What Educators Need to Know About Computer-Adaptive Testing

Computer-adaptive tests are a type of assessment where the rigor or questions are adjusted based on the learner’s response. For instance, if the learner answers correctly, the next question will be harder; if a learner answers incorrectly, the next question will be easier. The assessment adapts to accommodate the test takers’ skill level.

This customization provides an accurate assessment of a learner’s present level of educational functioning. The learning potential is endless because the best computer-adapted tests pull from a large pool of test items designed to assess and improve a learner’s knowledge of a particular subject or skill.

How they work

Computer-adaptive tests are designed to alter their difficulty level—based on the responses provided—to match a test taker’s knowledge and skill. If a learner gives a wrong answer, the computer follows up with an easier question; if the learner answers correctly, the next question will be more challenging.

Considered to be on the cutting edge of assessment tech, computer-adaptive tests represent an attempt to measure personal learners’ capabilities more precisely while avoiding some of the issues often associated with the “one-size-fits-all” nature of standardized tests.

For learners, computer-adaptive testing offers a shorter testing session with a smaller number of questions since only those questions considered appropriate for the learner are offered. Best developers have to create a larger pool of test items so that testing systems have enough questions to match all learners’ varied capabilities taking the exam.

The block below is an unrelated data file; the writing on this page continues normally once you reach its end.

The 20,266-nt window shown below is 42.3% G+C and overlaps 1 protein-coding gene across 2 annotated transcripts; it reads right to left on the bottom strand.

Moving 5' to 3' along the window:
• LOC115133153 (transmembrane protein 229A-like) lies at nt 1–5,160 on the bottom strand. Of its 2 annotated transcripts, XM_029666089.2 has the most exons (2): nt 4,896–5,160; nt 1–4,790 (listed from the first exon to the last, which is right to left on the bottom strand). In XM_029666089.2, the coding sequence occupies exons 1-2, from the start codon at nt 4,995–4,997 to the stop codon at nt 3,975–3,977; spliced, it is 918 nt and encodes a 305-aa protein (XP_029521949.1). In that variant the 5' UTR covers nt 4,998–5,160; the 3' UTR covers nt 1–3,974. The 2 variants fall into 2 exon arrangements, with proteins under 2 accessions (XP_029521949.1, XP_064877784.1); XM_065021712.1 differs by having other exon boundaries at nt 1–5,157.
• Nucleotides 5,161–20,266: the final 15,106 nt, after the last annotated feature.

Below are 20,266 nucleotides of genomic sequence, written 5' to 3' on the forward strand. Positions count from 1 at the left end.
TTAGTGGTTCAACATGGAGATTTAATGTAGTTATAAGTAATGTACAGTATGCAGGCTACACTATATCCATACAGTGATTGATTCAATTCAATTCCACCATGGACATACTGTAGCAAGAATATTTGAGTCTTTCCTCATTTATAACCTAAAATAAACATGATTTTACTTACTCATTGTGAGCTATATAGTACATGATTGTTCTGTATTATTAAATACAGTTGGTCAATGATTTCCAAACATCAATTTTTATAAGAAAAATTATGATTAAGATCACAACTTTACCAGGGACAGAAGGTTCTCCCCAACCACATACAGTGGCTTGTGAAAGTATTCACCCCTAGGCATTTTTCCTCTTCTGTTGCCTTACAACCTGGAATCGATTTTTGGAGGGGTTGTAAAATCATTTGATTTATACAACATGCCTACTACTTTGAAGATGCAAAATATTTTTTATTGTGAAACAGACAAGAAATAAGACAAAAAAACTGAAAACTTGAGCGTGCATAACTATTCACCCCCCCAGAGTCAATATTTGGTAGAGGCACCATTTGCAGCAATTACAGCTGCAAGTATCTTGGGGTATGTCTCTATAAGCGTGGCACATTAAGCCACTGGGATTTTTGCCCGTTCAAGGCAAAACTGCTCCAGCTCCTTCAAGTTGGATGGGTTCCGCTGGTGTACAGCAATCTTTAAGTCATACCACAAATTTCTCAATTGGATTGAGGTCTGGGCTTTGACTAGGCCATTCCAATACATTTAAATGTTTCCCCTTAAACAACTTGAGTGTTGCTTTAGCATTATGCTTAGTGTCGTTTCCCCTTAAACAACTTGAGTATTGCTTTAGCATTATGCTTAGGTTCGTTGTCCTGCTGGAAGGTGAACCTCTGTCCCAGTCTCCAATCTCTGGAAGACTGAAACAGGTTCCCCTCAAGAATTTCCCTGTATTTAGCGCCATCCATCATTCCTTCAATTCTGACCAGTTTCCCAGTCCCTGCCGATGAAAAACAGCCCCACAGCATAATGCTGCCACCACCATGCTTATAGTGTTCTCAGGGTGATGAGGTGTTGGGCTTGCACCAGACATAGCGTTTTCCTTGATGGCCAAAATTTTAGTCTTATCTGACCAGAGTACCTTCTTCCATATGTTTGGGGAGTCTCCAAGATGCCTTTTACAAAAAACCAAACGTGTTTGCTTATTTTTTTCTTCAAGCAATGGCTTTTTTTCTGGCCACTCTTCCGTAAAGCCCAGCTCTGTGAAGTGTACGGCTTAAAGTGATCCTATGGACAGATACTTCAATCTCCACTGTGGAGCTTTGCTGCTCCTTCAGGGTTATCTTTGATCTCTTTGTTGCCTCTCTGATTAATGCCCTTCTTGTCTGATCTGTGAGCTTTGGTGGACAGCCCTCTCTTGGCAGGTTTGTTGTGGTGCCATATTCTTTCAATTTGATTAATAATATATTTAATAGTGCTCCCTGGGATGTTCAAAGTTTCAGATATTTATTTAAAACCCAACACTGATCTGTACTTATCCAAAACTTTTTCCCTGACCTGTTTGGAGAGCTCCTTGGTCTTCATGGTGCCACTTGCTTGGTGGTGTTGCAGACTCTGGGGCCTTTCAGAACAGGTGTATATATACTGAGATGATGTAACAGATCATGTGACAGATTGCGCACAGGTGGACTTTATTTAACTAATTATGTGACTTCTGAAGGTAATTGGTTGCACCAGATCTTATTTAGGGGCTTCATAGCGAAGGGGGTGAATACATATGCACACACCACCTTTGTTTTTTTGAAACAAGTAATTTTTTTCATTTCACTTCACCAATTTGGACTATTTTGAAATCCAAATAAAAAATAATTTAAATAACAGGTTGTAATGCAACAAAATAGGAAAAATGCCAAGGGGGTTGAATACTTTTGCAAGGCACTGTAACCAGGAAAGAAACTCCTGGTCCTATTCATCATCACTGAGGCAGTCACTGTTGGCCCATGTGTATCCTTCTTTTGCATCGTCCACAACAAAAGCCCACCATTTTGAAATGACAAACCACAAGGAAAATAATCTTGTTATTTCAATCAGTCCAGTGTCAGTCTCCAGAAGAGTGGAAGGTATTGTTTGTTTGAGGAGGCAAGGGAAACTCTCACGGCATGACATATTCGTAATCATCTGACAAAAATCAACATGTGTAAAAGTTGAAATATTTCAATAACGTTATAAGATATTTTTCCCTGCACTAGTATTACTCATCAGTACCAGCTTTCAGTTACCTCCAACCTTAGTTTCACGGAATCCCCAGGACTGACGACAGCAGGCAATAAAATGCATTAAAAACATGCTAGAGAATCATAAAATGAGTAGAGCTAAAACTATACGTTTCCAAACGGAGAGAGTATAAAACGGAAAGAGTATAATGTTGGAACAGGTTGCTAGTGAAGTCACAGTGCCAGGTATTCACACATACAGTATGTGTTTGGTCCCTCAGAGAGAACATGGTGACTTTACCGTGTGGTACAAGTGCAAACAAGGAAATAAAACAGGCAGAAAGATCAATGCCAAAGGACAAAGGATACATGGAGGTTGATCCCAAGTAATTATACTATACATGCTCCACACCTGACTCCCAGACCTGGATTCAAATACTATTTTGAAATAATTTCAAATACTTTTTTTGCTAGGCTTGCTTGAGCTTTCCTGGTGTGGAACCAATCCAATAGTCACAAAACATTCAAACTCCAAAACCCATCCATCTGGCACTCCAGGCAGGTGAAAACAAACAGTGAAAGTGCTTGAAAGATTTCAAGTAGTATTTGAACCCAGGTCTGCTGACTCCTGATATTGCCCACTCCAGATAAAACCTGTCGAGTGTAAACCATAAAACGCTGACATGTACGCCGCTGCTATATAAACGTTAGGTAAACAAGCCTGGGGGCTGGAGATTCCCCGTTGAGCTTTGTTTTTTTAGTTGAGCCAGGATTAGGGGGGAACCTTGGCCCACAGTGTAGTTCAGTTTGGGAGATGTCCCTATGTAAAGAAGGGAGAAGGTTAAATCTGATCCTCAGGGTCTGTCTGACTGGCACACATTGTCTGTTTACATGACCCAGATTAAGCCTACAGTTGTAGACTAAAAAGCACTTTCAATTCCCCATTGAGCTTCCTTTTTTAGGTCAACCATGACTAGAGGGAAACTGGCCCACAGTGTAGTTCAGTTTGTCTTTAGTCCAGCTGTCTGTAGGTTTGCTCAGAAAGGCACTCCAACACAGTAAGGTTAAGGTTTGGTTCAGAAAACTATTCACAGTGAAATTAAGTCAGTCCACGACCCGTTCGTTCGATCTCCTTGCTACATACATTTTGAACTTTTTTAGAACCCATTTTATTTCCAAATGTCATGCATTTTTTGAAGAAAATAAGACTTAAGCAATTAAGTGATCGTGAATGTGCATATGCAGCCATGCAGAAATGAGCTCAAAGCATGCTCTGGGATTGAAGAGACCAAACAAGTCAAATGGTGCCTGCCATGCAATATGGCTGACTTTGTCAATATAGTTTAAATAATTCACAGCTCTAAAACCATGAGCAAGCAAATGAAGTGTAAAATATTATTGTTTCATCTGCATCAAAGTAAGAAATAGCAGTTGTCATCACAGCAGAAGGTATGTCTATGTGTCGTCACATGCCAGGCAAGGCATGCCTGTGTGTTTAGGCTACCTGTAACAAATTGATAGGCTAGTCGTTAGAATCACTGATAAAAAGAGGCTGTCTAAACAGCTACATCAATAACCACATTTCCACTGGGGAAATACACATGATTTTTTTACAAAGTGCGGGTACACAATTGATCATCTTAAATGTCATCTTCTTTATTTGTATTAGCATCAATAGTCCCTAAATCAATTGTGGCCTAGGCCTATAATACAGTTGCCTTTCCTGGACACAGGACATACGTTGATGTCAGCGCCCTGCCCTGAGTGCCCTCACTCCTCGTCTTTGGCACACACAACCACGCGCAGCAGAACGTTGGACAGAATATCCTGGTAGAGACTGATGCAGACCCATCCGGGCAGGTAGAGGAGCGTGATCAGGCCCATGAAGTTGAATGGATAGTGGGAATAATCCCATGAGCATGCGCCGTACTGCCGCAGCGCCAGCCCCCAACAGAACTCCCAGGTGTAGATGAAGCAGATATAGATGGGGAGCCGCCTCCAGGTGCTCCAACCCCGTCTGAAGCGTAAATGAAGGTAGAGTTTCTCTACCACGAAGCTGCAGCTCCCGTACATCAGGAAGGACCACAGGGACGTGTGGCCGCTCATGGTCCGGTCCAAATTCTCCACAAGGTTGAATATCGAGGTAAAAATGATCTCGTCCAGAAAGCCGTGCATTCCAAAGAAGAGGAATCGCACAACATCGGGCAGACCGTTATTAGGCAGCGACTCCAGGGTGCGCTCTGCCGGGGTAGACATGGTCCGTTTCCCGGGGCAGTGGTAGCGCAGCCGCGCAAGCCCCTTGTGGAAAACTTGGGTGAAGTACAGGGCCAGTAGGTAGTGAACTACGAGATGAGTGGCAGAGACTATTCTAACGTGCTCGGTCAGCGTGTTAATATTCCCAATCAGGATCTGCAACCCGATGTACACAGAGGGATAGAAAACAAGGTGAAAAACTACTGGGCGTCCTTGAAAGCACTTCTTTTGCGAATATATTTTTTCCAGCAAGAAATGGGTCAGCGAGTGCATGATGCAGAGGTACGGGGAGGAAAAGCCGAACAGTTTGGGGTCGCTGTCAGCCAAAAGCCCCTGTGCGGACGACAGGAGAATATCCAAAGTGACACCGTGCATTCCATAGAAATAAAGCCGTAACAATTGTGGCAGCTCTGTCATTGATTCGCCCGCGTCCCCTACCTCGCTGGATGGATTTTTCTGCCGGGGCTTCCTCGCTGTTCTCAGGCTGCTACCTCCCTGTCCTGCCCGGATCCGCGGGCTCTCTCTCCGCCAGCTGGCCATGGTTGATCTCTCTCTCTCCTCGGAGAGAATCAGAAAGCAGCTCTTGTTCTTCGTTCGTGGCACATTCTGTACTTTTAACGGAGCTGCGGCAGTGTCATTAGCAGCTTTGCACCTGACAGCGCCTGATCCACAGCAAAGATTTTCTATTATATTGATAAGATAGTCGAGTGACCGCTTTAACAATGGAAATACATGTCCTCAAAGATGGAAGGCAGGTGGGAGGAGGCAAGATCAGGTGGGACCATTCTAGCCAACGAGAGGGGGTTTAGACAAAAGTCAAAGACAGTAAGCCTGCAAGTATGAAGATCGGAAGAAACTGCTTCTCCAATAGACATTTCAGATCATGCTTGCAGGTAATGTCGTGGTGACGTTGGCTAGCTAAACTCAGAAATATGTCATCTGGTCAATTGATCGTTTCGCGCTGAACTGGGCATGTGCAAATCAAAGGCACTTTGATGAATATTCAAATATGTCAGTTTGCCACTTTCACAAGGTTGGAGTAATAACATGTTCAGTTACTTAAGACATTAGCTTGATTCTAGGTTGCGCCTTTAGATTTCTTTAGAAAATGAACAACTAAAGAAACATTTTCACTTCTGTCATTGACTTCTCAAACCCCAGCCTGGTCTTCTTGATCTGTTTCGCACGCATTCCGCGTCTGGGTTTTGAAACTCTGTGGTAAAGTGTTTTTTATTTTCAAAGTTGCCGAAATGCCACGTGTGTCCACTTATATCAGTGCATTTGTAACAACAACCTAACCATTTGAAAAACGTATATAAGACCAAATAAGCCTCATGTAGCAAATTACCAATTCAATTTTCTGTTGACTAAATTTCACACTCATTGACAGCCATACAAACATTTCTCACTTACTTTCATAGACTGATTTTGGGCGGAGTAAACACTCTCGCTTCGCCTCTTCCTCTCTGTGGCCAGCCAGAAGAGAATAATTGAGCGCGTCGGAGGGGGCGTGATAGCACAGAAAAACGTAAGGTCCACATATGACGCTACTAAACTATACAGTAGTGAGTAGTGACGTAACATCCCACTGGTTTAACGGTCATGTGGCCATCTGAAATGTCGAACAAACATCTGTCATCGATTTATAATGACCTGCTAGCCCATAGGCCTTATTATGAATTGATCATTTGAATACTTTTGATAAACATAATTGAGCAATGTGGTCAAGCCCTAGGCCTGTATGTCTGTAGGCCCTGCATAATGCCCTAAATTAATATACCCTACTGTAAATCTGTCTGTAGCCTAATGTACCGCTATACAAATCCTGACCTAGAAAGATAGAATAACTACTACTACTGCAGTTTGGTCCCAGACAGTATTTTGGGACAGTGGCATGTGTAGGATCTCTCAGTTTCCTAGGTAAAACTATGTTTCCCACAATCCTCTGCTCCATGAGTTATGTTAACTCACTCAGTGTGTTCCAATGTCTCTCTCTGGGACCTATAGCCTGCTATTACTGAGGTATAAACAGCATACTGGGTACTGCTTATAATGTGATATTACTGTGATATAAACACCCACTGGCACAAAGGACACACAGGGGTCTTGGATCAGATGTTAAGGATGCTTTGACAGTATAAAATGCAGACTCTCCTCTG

The most current types of computer-adaptive testing are usually administered online. Because the scoring is computerized, educators and learners can test results more quickly than with paper-and-pencil tests.

Computer-adaptive tests can be used for a broad variety of purposes, including large-scale, high-stakes testing; formative assessment, which provides educators with in-process feedback on learner learning that they can utilize to modify teaching strategies; and summative assessment, which educators utilize to decide what learners have learned at the end of a unit, term, or year. They are also used to find learners who may need specialized educational support in a specific skill or subject area, such as reading, writing, or math.

Because computer-adaptive testing systems select questions intended to be challenging for each learner, most learners will get about half the questions right and half wrong, so a score based on the total number or percentage of correct responses will be meaningless.

Computer-adaptive scoring is based on the number of correct answers provided and the difficulty of the items finished. Before the tests are administered to learners, test questions are usually field-tested with representative samples of learners to calibrate difficulty levels.